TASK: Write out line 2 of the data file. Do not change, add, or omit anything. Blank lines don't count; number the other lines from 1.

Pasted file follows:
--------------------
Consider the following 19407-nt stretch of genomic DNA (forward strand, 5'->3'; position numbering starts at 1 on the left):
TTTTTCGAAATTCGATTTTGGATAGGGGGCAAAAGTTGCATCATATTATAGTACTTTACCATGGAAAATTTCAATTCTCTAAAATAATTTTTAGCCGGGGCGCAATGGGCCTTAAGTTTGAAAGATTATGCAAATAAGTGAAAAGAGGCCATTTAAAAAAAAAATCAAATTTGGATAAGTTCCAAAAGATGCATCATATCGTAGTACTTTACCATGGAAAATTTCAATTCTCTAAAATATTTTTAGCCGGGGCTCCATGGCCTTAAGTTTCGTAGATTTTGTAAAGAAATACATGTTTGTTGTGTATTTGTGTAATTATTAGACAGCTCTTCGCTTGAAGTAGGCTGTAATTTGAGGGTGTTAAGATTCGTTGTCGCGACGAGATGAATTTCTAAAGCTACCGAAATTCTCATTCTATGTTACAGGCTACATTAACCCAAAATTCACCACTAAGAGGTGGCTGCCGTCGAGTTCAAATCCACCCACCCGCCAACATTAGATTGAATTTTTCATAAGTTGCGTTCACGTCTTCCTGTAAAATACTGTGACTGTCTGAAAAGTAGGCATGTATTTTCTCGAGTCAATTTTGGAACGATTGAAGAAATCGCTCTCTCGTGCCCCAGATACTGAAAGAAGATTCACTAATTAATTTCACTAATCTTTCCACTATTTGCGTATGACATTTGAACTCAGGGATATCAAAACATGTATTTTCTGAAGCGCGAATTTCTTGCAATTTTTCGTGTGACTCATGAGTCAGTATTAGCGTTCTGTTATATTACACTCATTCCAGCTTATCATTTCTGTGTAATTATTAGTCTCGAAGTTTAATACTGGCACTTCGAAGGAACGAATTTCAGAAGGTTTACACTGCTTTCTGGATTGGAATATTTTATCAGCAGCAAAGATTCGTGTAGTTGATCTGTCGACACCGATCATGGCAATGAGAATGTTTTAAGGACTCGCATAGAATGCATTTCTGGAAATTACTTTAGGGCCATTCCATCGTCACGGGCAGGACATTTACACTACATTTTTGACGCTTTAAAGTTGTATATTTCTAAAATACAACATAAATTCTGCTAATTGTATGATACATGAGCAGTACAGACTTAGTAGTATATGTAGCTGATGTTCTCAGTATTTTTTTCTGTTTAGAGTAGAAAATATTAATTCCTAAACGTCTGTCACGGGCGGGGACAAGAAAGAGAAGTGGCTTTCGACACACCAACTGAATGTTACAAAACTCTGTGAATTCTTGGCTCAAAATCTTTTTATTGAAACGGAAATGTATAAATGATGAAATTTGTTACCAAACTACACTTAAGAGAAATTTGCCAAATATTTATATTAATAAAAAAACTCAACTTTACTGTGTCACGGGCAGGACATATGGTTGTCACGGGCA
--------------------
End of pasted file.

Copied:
TTTTTCGAAATTCGATTTTGGATAGGGGGCAAAAGTTGCATCATATTATAGTACTTTACCATGGAAAATTTCAATTCTCTAAAATAATTTTTAGCCGGGGCGCAATGGGCCTTAAGTTTGAAAGATTATGCAAATAAGTGAAAAGAGGCCATTTAAAAAAAAAATCAAATTTGGATAAGTTCCAAAAGATGCATCATATCGTAGTACTTTACCATGGAAAATTTCAATTCTCTAAAATATTTTTAGCCGGGGCTCCATGGCCTTAAGTTTCGTAGATTTTGTAAAGAAATACATGTTTGTTGTGTATTTGTGTAATTATTAGACAGCTCTTCGCTTGAAGTAGGCTGTAATTTGAGGGTGTTAAGATTCGTTGTCGCGACGAGATGAATTTCTAAAGCTACCGAAATTCTCATTCTATGTTACAGGCTACATTAACCCAAAATTCACCACTAAGAGGTGGCTGCCGTCGAGTTCAAATCCACCCACCCGCCAACATTAGATTGAATTTTTCATAAGTTGCGTTCACGTCTTCCTGTAAAATACTGTGACTGTCTGAAAAGTAGGCATGTATTTTCTCGAGTCAATTTTGGAACGATTGAAGAAATCGCTCTCTCGTGCCCCAGATACTGAAAGAAGATTCACTAATTAATTTCACTAATCTTTCCACTATTTGCGTATGACATTTGAACTCAGGGATATCAAAACATGTATTTTCTGAAGCGCGAATTTCTTGCAATTTTTCGTGTGACTCATGAGTCAGTATTAGCGTTCTGTTATATTACACTCATTCCAGCTTATCATTTCTGTGTAATTATTAGTCTCGAAGTTTAATACTGGCACTTCGAAGGAACGAATTTCAGAAGGTTTACACTGCTTTCTGGATTGGAATATTTTATCAGCAGCAAAGATTCGTGTAGTTGATCTGTCGACACCGATCATGGCAATGAGAATGTTTTAAGGACTCGCATAGAATGCATTTCTGGAAATTACTTTAGGGCCATTCCATCGTCACGGGCAGGACATTTACACTACATTTTTGACGCTTTAAAGTTGTATATTTCTAAAATACAACATAAATTCTGCTAATTGTATGATACATGAGCAGTACAGACTTAGTAGTATATGTAGCTGATGTTCTCAGTATTTTTTTCTGTTTAGAGTAGAAAATATTAATTCCTAAACGTCTGTCACGGGCGGGGACAAGAAAGAGAAGTGGCTTTCGACACACCAACTGAATGTTACAAAACTCTGTGAATTCTTGGCTCAAAATCTTTTTATTGAAACGGAAATGTATAAATGATGAAATTTGTTACCAAACTACACTTAAGAGAAATTTGCCAAATATTTATATTAATAAAAAAACTCAACTTTACTGTGTCACGGGCAGGACATATGGTTGTCACGGGCA